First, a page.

We’ve developed EmbedHelp, a Javascript widget that makes it really easy to embed any kind of online help resource into a webpage or web application. We plan to extend this with an open source Drupal module that can be used to curate and manage the content that gets embedded into a web application. We believe it could become a valuable extension for Drupal based documentation systems.

Two and a half years ago we built WalkHub, an open source tool that makes it easy to record Walkthrough tutorials. Recently, as part of a large refactoring, we rebuilt WalkHub in Go to make it more lightweight. We did so because we came to realise that Walkthroughs are just one type of embedded help. Walkthroughs can be great for a certain set of applications and a certain group of people, but not all users like the Walkthrough paradigm. That is why we scaled down WalkHub so that it could be integrated into other, more complete onboarding systems.

Since we launched WalkHub, one of the most common requests we got was for a way to embed additional resources into our Walkthroughs. Many customers wanted to add videos and textual documentation that explained more than the information that can practically be added through a Walkthrough. Another, related, problem is that long Walkthroughs don’t really work, especially for customers that are exploring an application. After 4, 5 steps visitors start losing attention and close Walkthroughs or blindly click through just to get rid of it.

Embedded help: more than Walkthroughs

Another problem we found with Walkthroughs is that they are not a silver bullet for all educational content. They only have a natural fit for 1 of the 3 documentation topic primitives as defined in the DITA standard:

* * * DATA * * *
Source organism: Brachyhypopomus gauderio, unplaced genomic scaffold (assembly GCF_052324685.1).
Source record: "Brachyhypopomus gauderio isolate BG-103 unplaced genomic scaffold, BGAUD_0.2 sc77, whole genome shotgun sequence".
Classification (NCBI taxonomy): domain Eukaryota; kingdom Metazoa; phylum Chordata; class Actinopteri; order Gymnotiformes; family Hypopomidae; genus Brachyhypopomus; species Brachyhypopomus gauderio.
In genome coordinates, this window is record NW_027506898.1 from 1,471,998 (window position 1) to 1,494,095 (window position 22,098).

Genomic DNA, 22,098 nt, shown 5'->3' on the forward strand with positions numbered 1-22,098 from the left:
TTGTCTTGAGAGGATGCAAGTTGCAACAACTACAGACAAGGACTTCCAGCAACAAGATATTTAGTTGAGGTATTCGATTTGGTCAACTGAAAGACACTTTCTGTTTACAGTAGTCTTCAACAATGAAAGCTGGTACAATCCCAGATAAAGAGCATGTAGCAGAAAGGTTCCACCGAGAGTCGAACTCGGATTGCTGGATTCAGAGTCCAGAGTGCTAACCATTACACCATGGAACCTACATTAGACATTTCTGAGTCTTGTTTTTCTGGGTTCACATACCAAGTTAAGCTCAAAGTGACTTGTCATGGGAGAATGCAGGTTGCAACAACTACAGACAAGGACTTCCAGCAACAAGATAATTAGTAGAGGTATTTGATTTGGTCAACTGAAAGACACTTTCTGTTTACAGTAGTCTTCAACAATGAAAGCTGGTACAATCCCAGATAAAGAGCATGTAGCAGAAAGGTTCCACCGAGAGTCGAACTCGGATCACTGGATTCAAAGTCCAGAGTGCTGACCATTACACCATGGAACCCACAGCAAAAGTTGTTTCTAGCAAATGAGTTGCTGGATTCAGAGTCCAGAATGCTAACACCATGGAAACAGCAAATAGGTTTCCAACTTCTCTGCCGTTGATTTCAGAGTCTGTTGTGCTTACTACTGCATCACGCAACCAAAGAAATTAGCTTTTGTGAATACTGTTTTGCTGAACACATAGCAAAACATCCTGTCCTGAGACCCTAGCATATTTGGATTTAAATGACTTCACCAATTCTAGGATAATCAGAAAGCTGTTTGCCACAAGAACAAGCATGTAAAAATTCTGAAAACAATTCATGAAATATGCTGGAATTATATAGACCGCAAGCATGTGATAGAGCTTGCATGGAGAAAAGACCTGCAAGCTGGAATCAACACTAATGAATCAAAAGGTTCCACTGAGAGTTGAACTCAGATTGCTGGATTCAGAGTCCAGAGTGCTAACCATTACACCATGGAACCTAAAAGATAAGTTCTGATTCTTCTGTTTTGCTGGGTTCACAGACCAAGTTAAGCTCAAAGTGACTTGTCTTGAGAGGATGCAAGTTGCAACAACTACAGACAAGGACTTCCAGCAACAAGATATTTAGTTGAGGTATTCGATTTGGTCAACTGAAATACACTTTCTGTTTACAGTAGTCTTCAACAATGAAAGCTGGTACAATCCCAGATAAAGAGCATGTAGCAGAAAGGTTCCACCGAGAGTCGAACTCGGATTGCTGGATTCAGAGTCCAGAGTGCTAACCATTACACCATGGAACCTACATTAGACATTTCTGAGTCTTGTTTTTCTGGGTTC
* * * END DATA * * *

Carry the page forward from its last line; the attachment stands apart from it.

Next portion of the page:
1. They are great for task-oriented help, and can show a minimal amount of text to explain a step in its context.
  2. They are however less useful to transfer conceptual knowledge: when you need to introduce the underlying assumptions and concepts that you are making, it is a lot easier to do so in a video.
  3. Reference topics that explain how an application works and can be extended will need textual content like code samples and will definitely not work as Walkthrough tutorials.

I believe that it is important to make all 3 types of instructional materials available inside an application. When you make users switch context to access documentation (e.g. by opening a new browser tab or window) there is a high probability that they will get distracted and end up forgetting what they were trying to achieve. A lot of people have multiple browser tabs open, and once you take people outside of their primary focus, they might end up checking their emails, or wake up half an hour later and notice they have been checking their Facebook wall because they wanted to read an interesting article the documentation referred them to on Facebook…

Showing help content embedded into the app could serve as a sort of breadcrumb trail to get you back to the action you were performing.